Standing on top of Mount Katahdin — with more than 2,000 miles of trail behind him, dirt caked into his hiking boots and matted into his hair, his frame much thinner than it was six months ago — Appalachian Trail thru-hiker Gary Sizer already knew his journey wasn’t yet over.
In January, just a few months off the trail and back in his home of Asheville, Xpress sat down with Sizer in advance of an AT cover story. “I really feel like anything from this point on that I decide to do, I can do,” he said. “I now have an example I can look back on and say, ‘Goddamn, you can really do some amazing things, can’t you?’”
By then, he had already begun work on his next venture: a book about his experiences on the trail. And, as he stated earlier this year, he’s not a quitter — the trail proved that to him. Anything he decides to do, he can do.
A little more than a year after his return from Maine — which, by no coincidence, is also when he began work on his book — Where’s the Next Shelter? rolled hot off the press, and went on sale Nov. 8.
Passionate about both the outdoors and writing, Sizer says the book was always part of the deal when planning for the trail. And to generate interest, he even set up a blog of the same name pre-hike, updating it frequently from atop mountain ridges, beside campfires and, of course, from the occasional Wi-Fi-equipped hotel room.
Hearing news of his completed book, Xpress reached back out to Sizer to chat about Where’s the Next Shelter?
Xpress: Tell me a little about your book.
Sizer: I’ve wanted to hike the Appalachian Trail for as long as I’ve known it existed. A few years ago, I began taking the dream seriously and turned it into a plan. Last spring I quit my job and hit the trail. Where’s the Next Shelter? is the book I wrote to capture and share the amazing things that happened out there.
What’s your favorite part (without giving anything away)?
The characters. There were new and interesting people every day. For example, one of my best friends on the trail was a cartoonist from Israel. So many things about our ecosystem and culture were new and surprising to him, and it was fun to experience the freshness of things vicariously through him. My other hiking companion was a young lady right out of college who had never backpacked for more than three days. Spending time with them in beautiful places and ridiculous situations was the best, so I tried my hardest to put the reader right there with us. There were a few crackpots, too, but everyone was unforgettable.
What was the most challenging part of the writing process? Did you ever find yourself stuck when writing about a certain time, place or event?
Leaving things out. If I were to describe every breathtaking view with the detail it deserved, or tell each person’s story to the fullest, it would be a five-volume set of 1,000-page epics. All of those places and people were special to me, but this isn’t a list or a guidebook: It’s a story.
What differentiates Where’s The Next Shelter? from other Appalachian Trail reflection pieces? I’m at the bookstore, and I’m trying to decide between WTNS and A Walk in the Woods — why should I pick yours? Sell me on it.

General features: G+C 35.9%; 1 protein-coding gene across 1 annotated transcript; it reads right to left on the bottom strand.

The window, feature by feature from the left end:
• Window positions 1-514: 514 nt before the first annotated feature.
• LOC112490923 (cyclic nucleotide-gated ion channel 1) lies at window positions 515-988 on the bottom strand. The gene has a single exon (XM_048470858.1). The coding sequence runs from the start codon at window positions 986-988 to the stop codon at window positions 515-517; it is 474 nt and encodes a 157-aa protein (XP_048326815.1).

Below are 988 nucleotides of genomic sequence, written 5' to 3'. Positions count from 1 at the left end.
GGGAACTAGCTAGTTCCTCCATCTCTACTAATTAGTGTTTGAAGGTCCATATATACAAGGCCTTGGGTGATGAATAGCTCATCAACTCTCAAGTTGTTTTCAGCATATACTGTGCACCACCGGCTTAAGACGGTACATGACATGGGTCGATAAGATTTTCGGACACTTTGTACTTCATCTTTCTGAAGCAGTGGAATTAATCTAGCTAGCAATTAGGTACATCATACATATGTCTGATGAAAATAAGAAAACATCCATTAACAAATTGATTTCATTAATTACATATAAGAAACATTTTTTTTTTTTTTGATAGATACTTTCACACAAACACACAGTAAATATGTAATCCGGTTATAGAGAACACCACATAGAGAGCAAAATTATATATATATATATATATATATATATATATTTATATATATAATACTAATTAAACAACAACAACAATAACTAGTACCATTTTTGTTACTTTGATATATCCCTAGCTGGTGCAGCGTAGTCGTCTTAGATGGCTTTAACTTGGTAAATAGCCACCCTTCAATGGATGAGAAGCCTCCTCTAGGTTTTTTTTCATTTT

Because you’ve already read that other one! But seriously, A Walk In The Woods is a terrific book about a couple of old guys attempting the AT as a way to reflect back on their lives. Where’s the Next Shelter? is about a tight group of young men and women that forms on the trail and uses the experience to look forward. It’s funny, surprising, sad in some parts and hopefully inspirational. Woven throughout are detailed descriptions of trail life, not just the sweeping panoramas, but also the little things that no planning guide ever tells you.
You’ve hiked a 2,000-mile uphill trail and you’ve written a 334-page book. Which was harder, and why?
Each of those things was challenging for different reasons. The hike was definitely more demanding physically, but both tasks required levels of focus and drive I never knew I had. I began writing almost immediately after finishing the hike. I spent months hiking around Asheville, carrying writing materials and my tent into the woods. I have been reliving the trail throughout the process, and now that both are complete, I can say they both felt like work in a way — incredibly difficult, immensely rewarding work. I’m already chomping at the bit for the next one!
Where can we find Where’s the Next Shelter? Will it be available locally, and will you be doing any book signings or special events/promotions for your book?
It’s on Amazon in paperback and Kindle now. The book was released so recently that I don’t even have my copies yet, so getting them (and me!) into stores around town is next on the list. I’ve been making the rounds at REI locations in the Southeast, and I’ll be at all of the big AT events next spring: the Kickoff, Trail Days and a few others. And I’m a regular at The Moth, an international story slam and podcast, hosted locally every month in West Asheville [at The Mothlight]. Special events will be listed at wheresthenextshelter.com, along with links for the book and the original blog posts from my hike.
Interested in volunteering to maintain the Appalachian Trail? Sign up with the Appalachian Trail Conservancy at avl.mx/0p8 or with the Carolina Mountain Club, responsible for a 93-mile local stretch, here: carolinamountainclub.org.